Six southern Ontario couples, representative of the new Nissan Rogue’s target market, experienced what professional auto writers take for granted recently when they were invited to drive the compact crossover and give their impressions of it.

Their “Rogue Weekend” began with an advanced driving course at the PMG Technologies skidpad near Montréal, and concluded with an extensive two-day test drive to Ottawa over a variety of back roads and highways in real winter conditions.

It began to snow as the group arrived at PMG Technologies where they were met by professional racing driver-turned-instructor, Guy Lahaie of Trois Rivieres, Que.

Lahaie’s mission: To teach the group advanced driving skills with the focus on skid control, proper use of the anti-lock braking system, and collision avoidance techniques.

As the snowfall intensified, the drivers took turns through the various courses and with each consecutive pass, their confidence and skill levels rose.

From Blaineville, the group motored to Chateau Montebello where they anticipated a challenging drive to Ottawa the next morning through spectacular Laurentian Mountains scenery.

Sean Kavanaugh of Burlington liked the steering wheel’s wide range of position settings, large print and easily identifiable switches and controls, while his wife, Allison, especially liked the heated seats and seatbacks.
Six-foot-tall Ally Isted, also of Burlington, found entering and exiting the vehicle “extremely easy.”

Everything important was easily within reach for Eva Choe of Toronto, who liked the seat warmers and the large, round knobs for the heating and air conditioning.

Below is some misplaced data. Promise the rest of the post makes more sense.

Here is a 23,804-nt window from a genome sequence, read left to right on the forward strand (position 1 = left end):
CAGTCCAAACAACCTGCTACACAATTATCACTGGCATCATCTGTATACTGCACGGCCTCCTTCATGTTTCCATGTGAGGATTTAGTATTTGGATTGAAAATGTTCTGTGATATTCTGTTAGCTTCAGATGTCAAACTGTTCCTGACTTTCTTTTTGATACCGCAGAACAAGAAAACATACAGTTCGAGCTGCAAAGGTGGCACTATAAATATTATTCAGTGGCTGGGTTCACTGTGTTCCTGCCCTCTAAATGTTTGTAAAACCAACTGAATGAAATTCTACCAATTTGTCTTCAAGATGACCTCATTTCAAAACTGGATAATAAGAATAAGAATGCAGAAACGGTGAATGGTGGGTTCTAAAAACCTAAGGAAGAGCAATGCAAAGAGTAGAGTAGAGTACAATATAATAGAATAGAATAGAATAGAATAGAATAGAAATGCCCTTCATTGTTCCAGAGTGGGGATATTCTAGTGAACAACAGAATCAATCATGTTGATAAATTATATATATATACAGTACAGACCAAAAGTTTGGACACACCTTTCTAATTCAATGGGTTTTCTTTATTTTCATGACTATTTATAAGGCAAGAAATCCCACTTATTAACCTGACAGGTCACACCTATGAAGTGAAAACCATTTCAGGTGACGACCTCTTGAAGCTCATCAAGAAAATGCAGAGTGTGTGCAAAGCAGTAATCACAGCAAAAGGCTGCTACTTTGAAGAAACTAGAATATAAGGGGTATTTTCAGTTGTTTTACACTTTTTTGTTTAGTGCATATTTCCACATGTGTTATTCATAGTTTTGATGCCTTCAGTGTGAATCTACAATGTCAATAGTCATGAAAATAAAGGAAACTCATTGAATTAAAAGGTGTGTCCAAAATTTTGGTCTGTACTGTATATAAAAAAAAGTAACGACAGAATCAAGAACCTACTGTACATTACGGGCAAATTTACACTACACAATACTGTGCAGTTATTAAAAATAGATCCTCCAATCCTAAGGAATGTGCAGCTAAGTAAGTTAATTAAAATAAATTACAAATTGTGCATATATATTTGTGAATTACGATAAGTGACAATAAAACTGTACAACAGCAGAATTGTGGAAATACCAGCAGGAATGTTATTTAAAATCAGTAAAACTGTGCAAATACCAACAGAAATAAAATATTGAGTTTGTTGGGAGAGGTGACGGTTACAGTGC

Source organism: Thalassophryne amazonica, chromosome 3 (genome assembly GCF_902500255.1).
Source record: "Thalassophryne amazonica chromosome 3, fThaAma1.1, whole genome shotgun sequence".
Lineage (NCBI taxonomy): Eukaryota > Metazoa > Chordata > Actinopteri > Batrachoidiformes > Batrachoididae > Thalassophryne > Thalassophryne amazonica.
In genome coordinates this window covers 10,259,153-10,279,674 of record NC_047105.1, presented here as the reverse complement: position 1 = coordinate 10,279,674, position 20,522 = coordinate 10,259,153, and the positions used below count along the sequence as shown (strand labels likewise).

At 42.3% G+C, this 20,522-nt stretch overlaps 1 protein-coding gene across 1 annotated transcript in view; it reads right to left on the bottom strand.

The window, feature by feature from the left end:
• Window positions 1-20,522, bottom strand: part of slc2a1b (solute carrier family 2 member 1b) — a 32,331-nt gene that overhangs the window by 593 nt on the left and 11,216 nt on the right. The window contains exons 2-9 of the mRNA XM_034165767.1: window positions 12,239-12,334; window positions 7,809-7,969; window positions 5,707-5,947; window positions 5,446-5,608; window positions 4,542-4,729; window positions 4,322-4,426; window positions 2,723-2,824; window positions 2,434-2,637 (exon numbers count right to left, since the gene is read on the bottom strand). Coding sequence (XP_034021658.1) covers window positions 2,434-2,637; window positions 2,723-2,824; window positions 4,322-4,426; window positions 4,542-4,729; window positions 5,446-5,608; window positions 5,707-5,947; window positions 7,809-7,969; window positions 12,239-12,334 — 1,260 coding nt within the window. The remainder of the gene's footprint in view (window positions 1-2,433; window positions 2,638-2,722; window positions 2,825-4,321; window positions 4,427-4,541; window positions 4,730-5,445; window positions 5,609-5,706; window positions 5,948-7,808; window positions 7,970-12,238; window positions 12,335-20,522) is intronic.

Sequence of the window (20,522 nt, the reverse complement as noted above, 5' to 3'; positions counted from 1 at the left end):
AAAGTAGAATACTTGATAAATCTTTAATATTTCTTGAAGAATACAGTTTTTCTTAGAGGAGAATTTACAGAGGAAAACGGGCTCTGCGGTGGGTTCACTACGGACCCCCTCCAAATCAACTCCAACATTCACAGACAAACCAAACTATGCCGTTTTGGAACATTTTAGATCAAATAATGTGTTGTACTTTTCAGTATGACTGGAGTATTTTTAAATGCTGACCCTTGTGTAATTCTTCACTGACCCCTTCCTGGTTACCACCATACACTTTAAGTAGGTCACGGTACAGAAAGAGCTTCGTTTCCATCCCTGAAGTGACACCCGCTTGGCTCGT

Jeff Chan of Hamilton offered kudos for “great seats and height adjustments on the non-powered front seat in his tester.”

For Frank Verrilli of Toronto: “The radio controls in the steering wheel make it easier for the single driver, as well as safer.”

“We purposely drove over bumps to get a feel for the ride comfort level,” said Ally Isted, “and the bumps felt almost non-existent.”

All around visibility was “quite good,” said Mat Rodriguez, though the view directly rearward was restricted by the “smallish back window,” a point noted by more than half the drivers.

Tammy Chan found the brakes quick to respond and weren’t too touchy. “The steering wheel felt like a true extension of my arms,” she said.

Said hubby Jeff, “the ride is slightly stiff, but I’ll take that over a tall vehicle that wants to lean in the corners.”

The Vehicle Dynamic Control “made a huge difference” during the car control exercises, said Monika Bujalska of Toronto. Even through slalom cones on snow and ice, “the vehicle responds remarkably to steering commands.”

Oscar Valencia, who moved to Canada from Columbia nine years ago, noted that a big part of driving in Canada “is doing it in snowy conditions, and this car responded perfectly.”

“When I slammed on the brakes, I was still in control and was able to steer where I wanted to go,” said Allison Kavanaugh.

The continuously-variable transmission was a unanimous hit. “Totally seamless and extremely smooth,” pronounced Oscar Valencia. “I’m sold,” said Jeff Chan.

Tammy Chan found backseat room “nice and tall with lots of leg room. We could easily load up our kids and their three hockey bags.”

Lanky Paul Constantin of Burlington found “plenty of foot room” under the front seats. “The spare tire is in a convenient place (under the cargo floor) and the bolt that holds it on can’t get rusty (in that location).”

Several drivers noted the front passenger seatback flipped forward a tad too forcefully when unlatched.

In the end, the Rogue received high marks all around, with 75 per cent of the drivers saying it exceeded their expectations, and the remaining quarter saying it met theirs.

Thirty-three per cent (four drivers) rated the Rogue as “excellent” value for money and 50 per cent viewed it as “above average.” Two drivers called it “good” value.

Not only did Rogue exceed Ally Isted’s expectations, especially when considering the price range in which it competes, “it also proved to me that Nissan can build a vehicle that has high appeal for women drivers” as well as for men.

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